A genetic model of the giant Sangdong W–Mo skarn deposit in the Taebaeksan Basin, South Korea

Jeonggeuk Kang, Seon Gyu Choi, Jieun Seo, Sang Tae Kim, Gyoo bo Kim, Seong Jun Cho, Gilljae Lee, Young Jae Lee

Research output: Contribution to journalArticlepeer-review


The Sangdong deposit is a giant W–Mo skarn deposit located in the southern Taebaeksan Basin, South Korea. It consists of stratabound orebodies hosted by intercalated limestones of the Myobong Formation and massive limestones of the Pungchon Formation, part of the Cambrian–Ordovician Joseon Supergroup. The Cretaceous Sangdong granite is associated with the W–Mo mineralization. This highly evolved calc-alkaline S-type granite intruded the Precambrian basement and is currently concealed ∼1 km below the surface. F-rich ore-forming fluids exsolved from the Sangdong granite and infiltrated the intercalated limestone of the Myobong Formation via a NE–SW-striking fault system within the Taebaeksan Basin, where the magmatic and meteoritic fluids caused multiple stages of skarn formation, ranging from the early prograde skarns to the final vein stages. Regarding the spatial distribution of the Sangdong deposit, a prograde skarn appears in the outer part of the orebody while a retrograde skarn is observed in the central part of the orebody. This spatial distribution of the multiple-stage skarn is produced by the effect of multiple hydrothermal injections in the Sangdong deposit. Slates of the Myobong Formation prevented the escape of ore-forming fluids toward the surface, and channelized the fluid flow within the intercalated limestone layers. The skarns comprise prograde skarn stages I and II, retrograde skarn stages I and II, and vein stages. Prograde stage I is represented by wollastonite–garnet–clinopyroxene zones with the lowest scheelite contents at the margins of the orebody. The pyroxene–garnet assemblage of prograde stage II replaces the wollastonite–garnet–clinopyroxene assemblage. An amphibole–biotite assemblage (retrograde stage I) replaces the pyroxene–garnet assemblage, and is replaced by a quartz–mica assemblage (retrograde stage II) in the center of the orebody. The vein stage is represented by scheelite and/or wolframite-bearing quartz veins (W vein) and molybdenite-bearing quartz veins (Mo vein) that crosscut the earlier skarns. The final vein stage is also subdivided into two stages: early scheelite–wolframite quartz veins and late molybdenite–quartz veins, with both the vein stages crosscutting the prograde and retrograde skarns. The scheelite contents are the lowest in the marginal wollastonite–garnet–pyroxene zone and the highest in the central retrograde quartz–mica zone and veins. The mineral assemblages and clinopyroxene and garnet compositions within the prograde skarns indicate the mineralizing environment evolved from oxidizing to partly reducing conditions during prograde stage I. The carbon and oxygen isotope compositions indicate the prograde stage skarn mineralization occurred at about 400 °C, within an open system with a fluid XCO2 of 0.1. The growth of fluorite and muscovite during retrograde stage II and that of wolframite during the vein stage, as well as the negative Eu anomalies recorded by the skarns, reflect an ore-forming fluid with high F contents, which enhanced the capacity of hydrothermal fluids to transport and deposit ore metals during skarn formation and greisenization at the Sangdong deposit.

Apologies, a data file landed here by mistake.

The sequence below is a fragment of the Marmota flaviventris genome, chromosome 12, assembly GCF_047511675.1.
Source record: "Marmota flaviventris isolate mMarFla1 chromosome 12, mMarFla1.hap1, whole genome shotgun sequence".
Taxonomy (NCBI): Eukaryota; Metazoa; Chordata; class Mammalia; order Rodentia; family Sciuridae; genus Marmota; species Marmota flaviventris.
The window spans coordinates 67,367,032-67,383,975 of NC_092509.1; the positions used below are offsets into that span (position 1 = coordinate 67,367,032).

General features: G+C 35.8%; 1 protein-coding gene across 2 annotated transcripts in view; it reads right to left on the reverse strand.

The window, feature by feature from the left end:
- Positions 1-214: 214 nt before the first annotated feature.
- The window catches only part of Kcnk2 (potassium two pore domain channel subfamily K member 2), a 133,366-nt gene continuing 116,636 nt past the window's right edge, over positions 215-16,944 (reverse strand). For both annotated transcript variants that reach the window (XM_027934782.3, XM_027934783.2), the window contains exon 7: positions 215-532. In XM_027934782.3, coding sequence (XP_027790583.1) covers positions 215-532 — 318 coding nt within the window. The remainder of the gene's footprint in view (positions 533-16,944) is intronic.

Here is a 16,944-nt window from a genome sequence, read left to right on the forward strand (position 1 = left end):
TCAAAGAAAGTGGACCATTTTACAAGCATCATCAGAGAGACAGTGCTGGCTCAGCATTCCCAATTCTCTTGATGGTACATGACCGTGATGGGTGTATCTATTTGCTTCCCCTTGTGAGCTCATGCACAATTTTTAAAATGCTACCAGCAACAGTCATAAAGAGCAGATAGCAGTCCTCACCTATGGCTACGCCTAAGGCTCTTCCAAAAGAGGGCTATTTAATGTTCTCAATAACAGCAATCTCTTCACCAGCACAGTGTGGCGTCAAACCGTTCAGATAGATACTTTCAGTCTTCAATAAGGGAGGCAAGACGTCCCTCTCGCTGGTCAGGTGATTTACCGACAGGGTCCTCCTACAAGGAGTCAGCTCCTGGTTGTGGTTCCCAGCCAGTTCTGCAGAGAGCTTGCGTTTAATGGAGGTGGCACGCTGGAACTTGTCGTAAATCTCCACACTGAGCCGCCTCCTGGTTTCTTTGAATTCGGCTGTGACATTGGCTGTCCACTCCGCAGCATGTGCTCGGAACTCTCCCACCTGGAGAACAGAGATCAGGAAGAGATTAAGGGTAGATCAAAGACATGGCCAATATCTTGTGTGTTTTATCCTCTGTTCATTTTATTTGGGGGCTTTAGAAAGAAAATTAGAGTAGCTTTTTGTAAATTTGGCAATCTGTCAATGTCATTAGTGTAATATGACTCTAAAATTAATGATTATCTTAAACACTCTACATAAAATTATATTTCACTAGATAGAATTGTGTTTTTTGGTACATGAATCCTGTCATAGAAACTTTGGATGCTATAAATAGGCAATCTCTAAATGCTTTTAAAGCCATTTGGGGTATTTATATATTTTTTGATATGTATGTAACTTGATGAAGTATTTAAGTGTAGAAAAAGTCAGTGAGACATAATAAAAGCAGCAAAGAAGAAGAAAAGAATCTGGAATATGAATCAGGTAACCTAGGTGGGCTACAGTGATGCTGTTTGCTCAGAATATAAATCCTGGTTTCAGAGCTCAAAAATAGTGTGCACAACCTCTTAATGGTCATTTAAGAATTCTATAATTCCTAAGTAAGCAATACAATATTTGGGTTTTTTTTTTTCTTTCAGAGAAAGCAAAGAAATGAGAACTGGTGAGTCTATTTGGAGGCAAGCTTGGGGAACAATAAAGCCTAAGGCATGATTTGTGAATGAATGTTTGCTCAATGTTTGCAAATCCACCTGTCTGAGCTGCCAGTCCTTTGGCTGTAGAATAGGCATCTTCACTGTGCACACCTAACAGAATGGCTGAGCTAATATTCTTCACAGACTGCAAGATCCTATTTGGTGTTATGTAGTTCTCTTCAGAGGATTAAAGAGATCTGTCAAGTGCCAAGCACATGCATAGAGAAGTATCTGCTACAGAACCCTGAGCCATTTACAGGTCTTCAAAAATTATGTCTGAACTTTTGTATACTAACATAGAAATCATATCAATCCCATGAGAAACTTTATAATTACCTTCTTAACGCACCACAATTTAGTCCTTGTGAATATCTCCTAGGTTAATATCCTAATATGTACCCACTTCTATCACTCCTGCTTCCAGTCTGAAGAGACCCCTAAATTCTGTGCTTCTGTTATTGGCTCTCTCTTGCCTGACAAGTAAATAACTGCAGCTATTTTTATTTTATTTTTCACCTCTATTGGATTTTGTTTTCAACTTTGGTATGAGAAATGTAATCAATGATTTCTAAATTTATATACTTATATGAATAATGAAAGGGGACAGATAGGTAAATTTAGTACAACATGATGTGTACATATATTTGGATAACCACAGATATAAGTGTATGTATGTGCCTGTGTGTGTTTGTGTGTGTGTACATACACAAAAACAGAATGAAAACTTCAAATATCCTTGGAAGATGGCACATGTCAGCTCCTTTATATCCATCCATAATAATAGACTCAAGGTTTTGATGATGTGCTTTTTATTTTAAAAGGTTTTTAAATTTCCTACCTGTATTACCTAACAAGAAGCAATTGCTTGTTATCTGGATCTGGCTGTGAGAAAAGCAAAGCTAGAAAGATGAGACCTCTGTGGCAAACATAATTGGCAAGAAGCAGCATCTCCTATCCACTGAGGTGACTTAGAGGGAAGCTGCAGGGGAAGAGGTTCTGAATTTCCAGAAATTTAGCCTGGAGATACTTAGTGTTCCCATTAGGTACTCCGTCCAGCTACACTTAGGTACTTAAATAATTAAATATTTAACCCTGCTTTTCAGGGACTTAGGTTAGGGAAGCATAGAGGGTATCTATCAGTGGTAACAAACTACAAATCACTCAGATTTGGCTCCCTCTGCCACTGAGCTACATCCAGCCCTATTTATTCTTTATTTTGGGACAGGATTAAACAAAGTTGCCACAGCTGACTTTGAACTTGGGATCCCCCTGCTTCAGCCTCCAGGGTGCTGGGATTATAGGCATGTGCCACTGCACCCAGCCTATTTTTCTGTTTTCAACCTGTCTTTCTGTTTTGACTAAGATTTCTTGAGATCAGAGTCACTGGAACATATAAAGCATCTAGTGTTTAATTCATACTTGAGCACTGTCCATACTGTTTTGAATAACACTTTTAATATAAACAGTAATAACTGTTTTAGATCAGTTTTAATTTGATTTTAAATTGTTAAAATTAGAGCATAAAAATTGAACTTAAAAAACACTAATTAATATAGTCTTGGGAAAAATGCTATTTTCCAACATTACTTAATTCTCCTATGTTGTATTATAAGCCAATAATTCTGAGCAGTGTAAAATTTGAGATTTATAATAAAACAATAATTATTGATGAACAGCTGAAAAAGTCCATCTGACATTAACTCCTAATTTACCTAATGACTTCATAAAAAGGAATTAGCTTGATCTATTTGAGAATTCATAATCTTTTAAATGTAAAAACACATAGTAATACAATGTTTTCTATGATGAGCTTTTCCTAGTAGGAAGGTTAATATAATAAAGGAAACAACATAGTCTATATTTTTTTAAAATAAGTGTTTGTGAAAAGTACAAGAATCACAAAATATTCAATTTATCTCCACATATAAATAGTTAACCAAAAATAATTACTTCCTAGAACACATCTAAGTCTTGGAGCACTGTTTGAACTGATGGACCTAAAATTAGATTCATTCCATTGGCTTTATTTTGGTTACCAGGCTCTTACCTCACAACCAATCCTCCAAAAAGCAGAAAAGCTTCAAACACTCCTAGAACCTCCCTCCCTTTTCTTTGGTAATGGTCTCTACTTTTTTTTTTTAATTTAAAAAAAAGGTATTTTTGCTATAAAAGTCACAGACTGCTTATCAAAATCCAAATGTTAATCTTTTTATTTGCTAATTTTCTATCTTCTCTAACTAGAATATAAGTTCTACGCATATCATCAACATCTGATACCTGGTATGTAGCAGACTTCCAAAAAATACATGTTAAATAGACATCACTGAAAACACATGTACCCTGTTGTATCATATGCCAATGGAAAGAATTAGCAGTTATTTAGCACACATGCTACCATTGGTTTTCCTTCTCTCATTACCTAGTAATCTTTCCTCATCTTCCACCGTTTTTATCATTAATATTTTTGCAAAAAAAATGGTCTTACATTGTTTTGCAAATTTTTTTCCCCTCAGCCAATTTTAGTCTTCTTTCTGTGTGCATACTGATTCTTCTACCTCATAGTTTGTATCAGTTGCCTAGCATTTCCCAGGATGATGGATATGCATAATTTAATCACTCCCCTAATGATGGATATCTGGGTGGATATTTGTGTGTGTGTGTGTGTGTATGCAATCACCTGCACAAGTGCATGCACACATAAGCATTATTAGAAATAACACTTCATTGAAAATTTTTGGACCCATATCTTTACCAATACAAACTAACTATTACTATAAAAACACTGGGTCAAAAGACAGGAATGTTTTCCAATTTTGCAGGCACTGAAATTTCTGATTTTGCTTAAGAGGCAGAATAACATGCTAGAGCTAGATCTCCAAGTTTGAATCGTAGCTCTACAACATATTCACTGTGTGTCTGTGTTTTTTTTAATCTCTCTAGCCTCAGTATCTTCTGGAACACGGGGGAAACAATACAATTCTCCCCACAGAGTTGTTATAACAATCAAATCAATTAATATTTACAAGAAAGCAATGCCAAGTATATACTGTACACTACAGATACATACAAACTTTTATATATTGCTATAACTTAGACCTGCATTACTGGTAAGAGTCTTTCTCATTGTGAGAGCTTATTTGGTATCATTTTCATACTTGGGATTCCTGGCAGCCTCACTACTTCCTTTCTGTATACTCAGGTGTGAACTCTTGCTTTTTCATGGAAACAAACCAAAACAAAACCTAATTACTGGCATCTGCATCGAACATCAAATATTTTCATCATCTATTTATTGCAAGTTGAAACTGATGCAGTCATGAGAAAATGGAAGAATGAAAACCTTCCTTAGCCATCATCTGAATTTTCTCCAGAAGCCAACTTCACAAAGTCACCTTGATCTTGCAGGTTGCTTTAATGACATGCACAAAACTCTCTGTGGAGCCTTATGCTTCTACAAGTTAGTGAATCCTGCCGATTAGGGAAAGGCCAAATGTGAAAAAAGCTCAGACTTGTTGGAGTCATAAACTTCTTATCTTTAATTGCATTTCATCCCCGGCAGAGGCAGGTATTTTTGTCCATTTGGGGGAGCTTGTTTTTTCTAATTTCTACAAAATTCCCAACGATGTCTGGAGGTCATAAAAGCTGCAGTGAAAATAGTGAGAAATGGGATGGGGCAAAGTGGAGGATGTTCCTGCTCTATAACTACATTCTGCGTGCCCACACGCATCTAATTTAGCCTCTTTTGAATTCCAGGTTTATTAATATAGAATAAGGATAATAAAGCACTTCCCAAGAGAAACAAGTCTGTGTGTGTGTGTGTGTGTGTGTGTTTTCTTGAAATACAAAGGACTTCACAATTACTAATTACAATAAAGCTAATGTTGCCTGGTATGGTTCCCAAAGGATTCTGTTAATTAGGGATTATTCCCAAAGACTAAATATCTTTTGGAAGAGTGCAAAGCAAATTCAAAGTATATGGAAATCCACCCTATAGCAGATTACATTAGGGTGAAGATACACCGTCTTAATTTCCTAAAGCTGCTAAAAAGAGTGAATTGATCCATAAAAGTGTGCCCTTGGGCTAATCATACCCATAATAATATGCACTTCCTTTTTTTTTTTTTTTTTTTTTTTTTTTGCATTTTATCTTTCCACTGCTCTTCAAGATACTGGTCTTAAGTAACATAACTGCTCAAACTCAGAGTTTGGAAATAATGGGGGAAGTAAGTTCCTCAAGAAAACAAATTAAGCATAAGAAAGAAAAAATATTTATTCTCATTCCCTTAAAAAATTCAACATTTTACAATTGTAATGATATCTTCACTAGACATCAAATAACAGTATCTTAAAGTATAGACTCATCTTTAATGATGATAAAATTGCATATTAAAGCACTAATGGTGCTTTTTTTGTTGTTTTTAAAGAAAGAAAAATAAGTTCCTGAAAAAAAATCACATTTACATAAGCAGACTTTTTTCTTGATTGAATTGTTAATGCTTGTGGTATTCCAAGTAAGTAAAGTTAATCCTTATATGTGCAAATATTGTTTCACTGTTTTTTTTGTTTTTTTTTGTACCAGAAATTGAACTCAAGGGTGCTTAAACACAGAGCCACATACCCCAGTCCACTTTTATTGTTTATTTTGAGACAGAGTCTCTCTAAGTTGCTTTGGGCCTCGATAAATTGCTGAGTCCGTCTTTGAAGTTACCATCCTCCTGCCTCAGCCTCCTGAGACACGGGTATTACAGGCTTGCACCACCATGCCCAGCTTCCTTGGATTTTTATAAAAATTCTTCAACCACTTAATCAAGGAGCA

Original languageEnglish
Article number105187
JournalOre Geology Reviews
Publication statusPublished - 2022 Nov
Externally publishedYes


  • Multi-stage mineralization
  • Redox environment
  • Scheelite
  • The Sangdong deposit
  • W–Mo skarn

ASJC Scopus subject areas

  • Geology
  • Geochemistry and Petrology
  • Economic Geology


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